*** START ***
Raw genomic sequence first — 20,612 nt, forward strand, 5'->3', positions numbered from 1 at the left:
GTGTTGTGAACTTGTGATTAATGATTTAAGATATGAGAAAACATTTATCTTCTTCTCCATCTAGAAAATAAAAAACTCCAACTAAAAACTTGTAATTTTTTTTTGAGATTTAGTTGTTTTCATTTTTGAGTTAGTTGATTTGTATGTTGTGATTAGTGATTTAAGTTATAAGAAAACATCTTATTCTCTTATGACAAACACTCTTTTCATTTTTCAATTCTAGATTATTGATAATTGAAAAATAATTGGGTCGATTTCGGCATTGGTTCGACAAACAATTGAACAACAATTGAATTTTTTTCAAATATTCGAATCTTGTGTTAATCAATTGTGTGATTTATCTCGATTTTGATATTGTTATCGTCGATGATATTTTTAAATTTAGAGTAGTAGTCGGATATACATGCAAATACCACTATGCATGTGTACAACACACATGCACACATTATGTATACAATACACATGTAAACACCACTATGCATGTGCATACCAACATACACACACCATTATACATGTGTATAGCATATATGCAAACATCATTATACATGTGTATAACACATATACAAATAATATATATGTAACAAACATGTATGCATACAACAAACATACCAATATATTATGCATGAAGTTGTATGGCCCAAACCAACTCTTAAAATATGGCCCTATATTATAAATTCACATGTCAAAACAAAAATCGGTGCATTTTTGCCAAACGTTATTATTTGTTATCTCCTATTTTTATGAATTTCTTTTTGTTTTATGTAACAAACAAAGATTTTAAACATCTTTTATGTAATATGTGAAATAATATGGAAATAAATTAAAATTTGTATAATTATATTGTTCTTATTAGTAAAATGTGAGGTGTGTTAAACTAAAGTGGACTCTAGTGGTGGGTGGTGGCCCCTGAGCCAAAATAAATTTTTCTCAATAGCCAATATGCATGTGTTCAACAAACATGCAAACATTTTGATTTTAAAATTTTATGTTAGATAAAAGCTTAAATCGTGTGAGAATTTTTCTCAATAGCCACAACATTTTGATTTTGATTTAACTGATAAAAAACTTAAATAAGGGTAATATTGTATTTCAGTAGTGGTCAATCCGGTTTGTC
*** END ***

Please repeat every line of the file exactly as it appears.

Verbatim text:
Raw genomic sequence first — 20,612 nt, forward strand, 5'->3', positions numbered from 1 at the left:
GTGTTGTGAACTTGTGATTAATGATTTAAGATATGAGAAAACATTTATCTTCTTCTCCATCTAGAAAATAAAAAACTCCAACTAAAAACTTGTAATTTTTTTTTGAGATTTAGTTGTTTTCATTTTTGAGTTAGTTGATTTGTATGTTGTGATTAGTGATTTAAGTTATAAGAAAACATCTTATTCTCTTATGACAAACACTCTTTTCATTTTTCAATTCTAGATTATTGATAATTGAAAAATAATTGGGTCGATTTCGGCATTGGTTCGACAAACAATTGAACAACAATTGAATTTTTTTCAAATATTCGAATCTTGTGTTAATCAATTGTGTGATTTATCTCGATTTTGATATTGTTATCGTCGATGATATTTTTAAATTTAGAGTAGTAGTCGGATATACATGCAAATACCACTATGCATGTGTACAACACACATGCACACATTATGTATACAATACACATGTAAACACCACTATGCATGTGCATACCAACATACACACACCATTATACATGTGTATAGCATATATGCAAACATCATTATACATGTGTATAACACATATACAAATAATATATATGTAACAAACATGTATGCATACAACAAACATACCAATATATTATGCATGAAGTTGTATGGCCCAAACCAACTCTTAAAATATGGCCCTATATTATAAATTCACATGTCAAAACAAAAATCGGTGCATTTTTGCCAAACGTTATTATTTGTTATCTCCTATTTTTATGAATTTCTTTTTGTTTTATGTAACAAACAAAGATTTTAAACATCTTTTATGTAATATGTGAAATAATATGGAAATAAATTAAAATTTGTATAATTATATTGTTCTTATTAGTAAAATGTGAGGTGTGTTAAACTAAAGTGGACTCTAGTGGTGGGTGGTGGCCCCTGAGCCAAAATAAATTTTTCTCAATAGCCAATATGCATGTGTTCAACAAACATGCAAACATTTTGATTTTAAAATTTTATGTTAGATAAAAGCTTAAATCGTGTGAGAATTTTTCTCAATAGCCACAACATTTTGATTTTGATTTAACTGATAAAAAACTTAAATAAGGGTAATATTGTATTTCAGTAGTGGTCAATCCGGTTTGTC